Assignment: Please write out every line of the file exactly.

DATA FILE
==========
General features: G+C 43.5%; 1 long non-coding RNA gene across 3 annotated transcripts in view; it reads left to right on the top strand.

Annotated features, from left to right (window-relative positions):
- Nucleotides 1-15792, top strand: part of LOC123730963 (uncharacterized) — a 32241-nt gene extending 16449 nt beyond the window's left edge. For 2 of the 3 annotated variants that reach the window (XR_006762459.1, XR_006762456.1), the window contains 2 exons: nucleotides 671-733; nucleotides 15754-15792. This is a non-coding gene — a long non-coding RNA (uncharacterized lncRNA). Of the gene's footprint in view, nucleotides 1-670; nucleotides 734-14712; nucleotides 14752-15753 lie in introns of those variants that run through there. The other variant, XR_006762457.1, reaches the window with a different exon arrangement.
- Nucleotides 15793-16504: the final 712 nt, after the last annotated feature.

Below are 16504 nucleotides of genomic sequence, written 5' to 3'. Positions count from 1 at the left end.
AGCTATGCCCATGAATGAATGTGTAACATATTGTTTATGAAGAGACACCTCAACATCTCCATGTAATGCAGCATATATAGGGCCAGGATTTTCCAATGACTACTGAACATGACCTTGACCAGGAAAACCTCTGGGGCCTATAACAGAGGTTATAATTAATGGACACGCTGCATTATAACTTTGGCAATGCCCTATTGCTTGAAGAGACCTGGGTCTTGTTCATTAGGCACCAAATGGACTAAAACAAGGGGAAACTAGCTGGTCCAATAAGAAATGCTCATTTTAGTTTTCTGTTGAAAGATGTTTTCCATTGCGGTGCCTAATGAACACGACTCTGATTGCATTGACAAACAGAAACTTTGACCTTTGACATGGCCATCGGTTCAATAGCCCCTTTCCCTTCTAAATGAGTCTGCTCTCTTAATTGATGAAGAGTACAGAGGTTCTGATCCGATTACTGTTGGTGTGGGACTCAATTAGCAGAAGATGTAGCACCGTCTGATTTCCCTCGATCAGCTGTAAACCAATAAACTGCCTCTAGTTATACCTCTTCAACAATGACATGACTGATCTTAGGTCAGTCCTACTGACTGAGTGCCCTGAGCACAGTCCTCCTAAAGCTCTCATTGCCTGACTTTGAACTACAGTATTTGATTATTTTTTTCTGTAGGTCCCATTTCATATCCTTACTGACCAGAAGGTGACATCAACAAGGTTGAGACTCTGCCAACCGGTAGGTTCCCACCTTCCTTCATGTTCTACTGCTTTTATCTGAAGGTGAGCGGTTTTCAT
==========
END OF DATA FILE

General features: G+C 43.5%; 1 long non-coding RNA gene across 3 annotated transcripts in view; it reads left to right on the top strand.

Annotated features, from left to right (window-relative positions):
- Nucleotides 1-15792, top strand: part of LOC123730963 (uncharacterized) — a 32241-nt gene extending 16449 nt beyond the window's left edge. For 2 of the 3 annotated variants that reach the window (XR_006762459.1, XR_006762456.1), the window contains 2 exons: nucleotides 671-733; nucleotides 15754-15792. This is a non-coding gene — a long non-coding RNA (uncharacterized lncRNA). Of the gene's footprint in view, nucleotides 1-670; nucleotides 734-14712; nucleotides 14752-15753 lie in introns of those variants that run through there. The other variant, XR_006762457.1, reaches the window with a different exon arrangement.
- Nucleotides 15793-16504: the final 712 nt, after the last annotated feature.

Below are 16504 nucleotides of genomic sequence, written 5' to 3'. Positions count from 1 at the left end.
AGCTATGCCCATGAATGAATGTGTAACATATTGTTTATGAAGAGACACCTCAACATCTCCATGTAATGCAGCATATATAGGGCCAGGATTTTCCAATGACTACTGAACATGACCTTGACCAGGAAAACCTCTGGGGCCTATAACAGAGGTTATAATTAATGGACACGCTGCATTATAACTTTGGCAATGCCCTATTGCTTGAAGAGACCTGGGTCTTGTTCATTAGGCACCAAATGGACTAAAACAAGGGGAAACTAGCTGGTCCAATAAGAAATGCTCATTTTAGTTTTCTGTTGAAAGATGTTTTCCATTGCGGTGCCTAATGAACACGACTCTGATTGCATTGACAAACAGAAACTTTGACCTTTGACATGGCCATCGGTTCAATAGCCCCTTTCCCTTCTAAATGAGTCTGCTCTCTTAATTGATGAAGAGTACAGAGGTTCTGATCCGATTACTGTTGGTGTGGGACTCAATTAGCAGAAGATGTAGCACCGTCTGATTTCCCTCGATCAGCTGTAAACCAATAAACTGCCTCTAGTTATACCTCTTCAACAATGACATGACTGATCTTAGGTCAGTCCTACTGACTGAGTGCCCTGAGCACAGTCCTCCTAAAGCTCTCATTGCCTGACTTTGAACTACAGTATTTGATTATTTTTTTCTGTAGGTCCCATTTCATATCCTTACTGACCAGAAGGTGACATCAACAAGGTTGAGACTCTGCCAACCGGTAGGTTCCCACCTTCCTTCATGTTCTACTGCTTTTATCTGAAGGTGAGCGGTTTTCAT